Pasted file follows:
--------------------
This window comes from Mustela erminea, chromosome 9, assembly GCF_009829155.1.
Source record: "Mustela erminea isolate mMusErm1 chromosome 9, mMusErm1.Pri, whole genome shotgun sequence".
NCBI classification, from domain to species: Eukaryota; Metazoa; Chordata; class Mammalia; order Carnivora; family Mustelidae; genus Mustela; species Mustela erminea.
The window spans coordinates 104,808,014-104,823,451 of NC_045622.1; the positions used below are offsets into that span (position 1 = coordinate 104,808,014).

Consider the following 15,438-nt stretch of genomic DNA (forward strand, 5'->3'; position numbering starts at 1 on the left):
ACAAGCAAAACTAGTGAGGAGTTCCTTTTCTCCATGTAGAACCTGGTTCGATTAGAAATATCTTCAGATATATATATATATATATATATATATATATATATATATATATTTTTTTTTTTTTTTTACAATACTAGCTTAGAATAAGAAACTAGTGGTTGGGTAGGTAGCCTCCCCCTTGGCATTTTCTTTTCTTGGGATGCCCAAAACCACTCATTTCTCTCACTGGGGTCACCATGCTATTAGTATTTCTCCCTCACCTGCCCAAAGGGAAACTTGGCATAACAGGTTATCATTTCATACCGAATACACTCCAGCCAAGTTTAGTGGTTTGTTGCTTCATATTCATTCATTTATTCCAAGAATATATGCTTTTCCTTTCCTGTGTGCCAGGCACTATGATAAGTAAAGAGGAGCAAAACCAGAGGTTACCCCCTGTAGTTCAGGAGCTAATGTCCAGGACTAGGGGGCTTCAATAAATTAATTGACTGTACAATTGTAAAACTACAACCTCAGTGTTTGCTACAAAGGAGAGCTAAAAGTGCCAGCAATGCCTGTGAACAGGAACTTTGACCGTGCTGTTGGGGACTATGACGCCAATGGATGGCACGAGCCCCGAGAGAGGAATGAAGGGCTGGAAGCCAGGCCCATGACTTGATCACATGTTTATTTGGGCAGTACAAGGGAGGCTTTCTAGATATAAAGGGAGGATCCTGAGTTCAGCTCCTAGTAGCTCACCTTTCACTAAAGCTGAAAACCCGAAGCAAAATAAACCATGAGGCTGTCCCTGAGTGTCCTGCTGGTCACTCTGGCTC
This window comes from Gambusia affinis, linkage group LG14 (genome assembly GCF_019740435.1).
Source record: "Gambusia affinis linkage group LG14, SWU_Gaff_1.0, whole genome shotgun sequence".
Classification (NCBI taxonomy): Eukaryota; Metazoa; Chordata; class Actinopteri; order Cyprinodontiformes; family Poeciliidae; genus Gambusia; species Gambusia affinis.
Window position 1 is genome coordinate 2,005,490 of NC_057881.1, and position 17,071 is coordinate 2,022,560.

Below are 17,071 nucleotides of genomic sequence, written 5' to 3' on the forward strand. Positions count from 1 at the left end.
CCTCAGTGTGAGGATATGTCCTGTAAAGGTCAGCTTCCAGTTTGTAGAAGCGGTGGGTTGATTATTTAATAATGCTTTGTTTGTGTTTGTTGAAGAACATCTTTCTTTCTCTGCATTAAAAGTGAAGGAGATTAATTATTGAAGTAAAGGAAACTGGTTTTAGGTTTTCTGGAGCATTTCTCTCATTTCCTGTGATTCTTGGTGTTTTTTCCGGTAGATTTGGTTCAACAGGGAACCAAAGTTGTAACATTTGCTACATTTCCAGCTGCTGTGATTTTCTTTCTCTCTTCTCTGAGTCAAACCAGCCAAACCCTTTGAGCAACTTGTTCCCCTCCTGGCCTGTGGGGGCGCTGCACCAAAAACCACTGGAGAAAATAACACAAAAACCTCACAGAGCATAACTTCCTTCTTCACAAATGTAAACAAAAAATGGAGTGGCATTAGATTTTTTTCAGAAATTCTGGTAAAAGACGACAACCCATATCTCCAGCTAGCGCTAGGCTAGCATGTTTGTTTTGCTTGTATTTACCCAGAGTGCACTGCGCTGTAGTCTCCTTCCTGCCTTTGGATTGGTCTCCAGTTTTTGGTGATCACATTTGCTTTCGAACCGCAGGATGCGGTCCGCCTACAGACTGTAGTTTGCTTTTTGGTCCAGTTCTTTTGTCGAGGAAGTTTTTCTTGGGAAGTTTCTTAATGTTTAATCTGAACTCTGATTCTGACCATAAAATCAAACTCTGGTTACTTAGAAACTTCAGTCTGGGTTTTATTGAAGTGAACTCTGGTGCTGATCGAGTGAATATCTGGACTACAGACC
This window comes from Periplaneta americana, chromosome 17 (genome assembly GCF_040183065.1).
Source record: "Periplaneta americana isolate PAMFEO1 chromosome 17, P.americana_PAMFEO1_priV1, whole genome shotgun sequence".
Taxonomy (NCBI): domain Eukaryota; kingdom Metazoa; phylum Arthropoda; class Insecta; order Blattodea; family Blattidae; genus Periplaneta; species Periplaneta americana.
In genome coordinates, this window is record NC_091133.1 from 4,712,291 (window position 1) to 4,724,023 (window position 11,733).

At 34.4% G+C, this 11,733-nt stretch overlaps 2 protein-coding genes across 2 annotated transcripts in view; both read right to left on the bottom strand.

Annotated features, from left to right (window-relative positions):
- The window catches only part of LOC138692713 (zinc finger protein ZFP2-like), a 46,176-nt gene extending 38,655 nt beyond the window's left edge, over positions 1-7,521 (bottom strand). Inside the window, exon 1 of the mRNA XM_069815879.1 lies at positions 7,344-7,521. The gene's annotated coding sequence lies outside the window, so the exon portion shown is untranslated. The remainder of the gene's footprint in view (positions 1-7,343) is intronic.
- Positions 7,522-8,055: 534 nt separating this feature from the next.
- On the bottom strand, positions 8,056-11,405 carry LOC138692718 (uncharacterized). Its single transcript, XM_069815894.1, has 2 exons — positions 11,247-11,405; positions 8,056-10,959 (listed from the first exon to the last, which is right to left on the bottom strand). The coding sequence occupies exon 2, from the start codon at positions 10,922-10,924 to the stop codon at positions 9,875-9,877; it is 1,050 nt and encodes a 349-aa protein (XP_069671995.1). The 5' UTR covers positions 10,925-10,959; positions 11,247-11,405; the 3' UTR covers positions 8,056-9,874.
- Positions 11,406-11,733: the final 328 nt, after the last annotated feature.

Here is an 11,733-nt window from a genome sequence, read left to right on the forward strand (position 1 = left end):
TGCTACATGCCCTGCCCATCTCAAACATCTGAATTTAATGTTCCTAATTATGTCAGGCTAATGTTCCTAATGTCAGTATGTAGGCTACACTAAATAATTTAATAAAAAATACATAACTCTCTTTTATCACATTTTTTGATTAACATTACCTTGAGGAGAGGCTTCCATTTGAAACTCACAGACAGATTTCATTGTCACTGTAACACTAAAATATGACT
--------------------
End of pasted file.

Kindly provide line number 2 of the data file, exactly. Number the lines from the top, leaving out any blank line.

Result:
Source record: "Mustela erminea isolate mMusErm1 chromosome 9, mMusErm1.Pri, whole genome shotgun sequence".